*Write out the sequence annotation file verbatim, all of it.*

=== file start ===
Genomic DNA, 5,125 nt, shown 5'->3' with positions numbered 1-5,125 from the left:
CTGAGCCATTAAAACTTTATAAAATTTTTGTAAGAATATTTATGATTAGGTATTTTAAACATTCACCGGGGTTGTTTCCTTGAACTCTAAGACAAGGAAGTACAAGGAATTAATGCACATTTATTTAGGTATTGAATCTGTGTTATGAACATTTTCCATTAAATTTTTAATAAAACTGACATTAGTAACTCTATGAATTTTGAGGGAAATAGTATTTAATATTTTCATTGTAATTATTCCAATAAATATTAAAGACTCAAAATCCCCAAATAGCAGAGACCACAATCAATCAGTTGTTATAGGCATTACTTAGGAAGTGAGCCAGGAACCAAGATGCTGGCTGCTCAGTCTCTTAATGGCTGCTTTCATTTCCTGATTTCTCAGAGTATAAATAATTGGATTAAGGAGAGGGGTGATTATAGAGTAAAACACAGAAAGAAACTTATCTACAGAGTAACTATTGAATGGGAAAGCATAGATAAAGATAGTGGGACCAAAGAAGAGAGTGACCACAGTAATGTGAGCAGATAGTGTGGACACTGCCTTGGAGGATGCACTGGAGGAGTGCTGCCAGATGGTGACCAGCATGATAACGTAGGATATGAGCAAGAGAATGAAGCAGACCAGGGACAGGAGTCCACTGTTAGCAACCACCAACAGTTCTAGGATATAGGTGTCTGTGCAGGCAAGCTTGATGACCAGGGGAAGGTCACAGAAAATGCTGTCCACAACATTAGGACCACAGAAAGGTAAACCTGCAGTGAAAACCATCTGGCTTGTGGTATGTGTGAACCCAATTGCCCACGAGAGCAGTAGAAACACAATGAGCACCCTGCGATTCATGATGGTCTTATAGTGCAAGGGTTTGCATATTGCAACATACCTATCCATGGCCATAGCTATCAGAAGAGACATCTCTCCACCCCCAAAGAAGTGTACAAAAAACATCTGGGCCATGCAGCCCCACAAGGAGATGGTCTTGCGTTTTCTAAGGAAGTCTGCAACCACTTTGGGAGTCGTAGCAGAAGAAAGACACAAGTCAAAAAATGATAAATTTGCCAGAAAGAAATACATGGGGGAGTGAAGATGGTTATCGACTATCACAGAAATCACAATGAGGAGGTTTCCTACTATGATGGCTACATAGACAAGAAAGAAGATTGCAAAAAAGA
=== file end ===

Genomic DNA, 5,125 nt, shown 5'->3' with positions numbered 1-5,125 from the left:
CTGAGCCATTAAAACTTTATAAAATTTTTGTAAGAATATTTATGATTAGGTATTTTAAACATTCACCGGGGTTGTTTCCTTGAACTCTAAGACAAGGAAGTACAAGGAATTAATGCACATTTATTTAGGTATTGAATCTGTGTTATGAACATTTTCCATTAAATTTTTAATAAAACTGACATTAGTAACTCTATGAATTTTGAGGGAAATAGTATTTAATATTTTCATTGTAATTATTCCAATAAATATTAAAGACTCAAAATCCCCAAATAGCAGAGACCACAATCAATCAGTTGTTATAGGCATTACTTAGGAAGTGAGCCAGGAACCAAGATGCTGGCTGCTCAGTCTCTTAATGGCTGCTTTCATTTCCTGATTTCTCAGAGTATAAATAATTGGATTAAGGAGAGGGGTGATTATAGAGTAAAACACAGAAAGAAACTTATCTACAGAGTAACTATTGAATGGGAAAGCATAGATAAAGATAGTGGGACCAAAGAAGAGAGTGACCACAGTAATGTGAGCAGATAGTGTGGACACTGCCTTGGAGGATGCACTGGAGGAGTGCTGCCAGATGGTGACCAGCATGATAACGTAGGATATGAGCAAGAGAATGAAGCAGACCAGGGACAGGAGTCCACTGTTAGCAACCACCAACAGTTCTAGGATATAGGTGTCTGTGCAGGCAAGCTTGATGACCAGGGGAAGGTCACAGAAAATGCTGTCCACAACATTAGGACCACAGAAAGGTAAACCTGCAGTGAAAACCATCTGGCTTGTGGTATGTGTGAACCCAATTGCCCACGAGAGCAGTAGAAACACAATGAGCACCCTGCGATTCATGATGGTCTTATAGTGCAAGGGTTTGCATATTGCAACATACCTATCCATGGCCATAGCTATCAGAAGAGACATCTCTCCACCCCCAAAGAAGTGTACAAAAAACATCTGGGCCATGCAGCCCCACAAGGAGATGGTCTTGCGTTTTCTAAGGAAGTCTGCAACCACTTTGGGAGTCGTAGCAGAAGAAAGACACAAGTCAAAAAATGATAAATTTGCCAGAAAGAAATACATGGGGGAGTGAAGATGGTTATCGACTATCACAGAAATCACAATGAGGAGGTTTCCTACTATGATGGCTACATAGACAAGAAAGAAGATTGCAAAAAAGA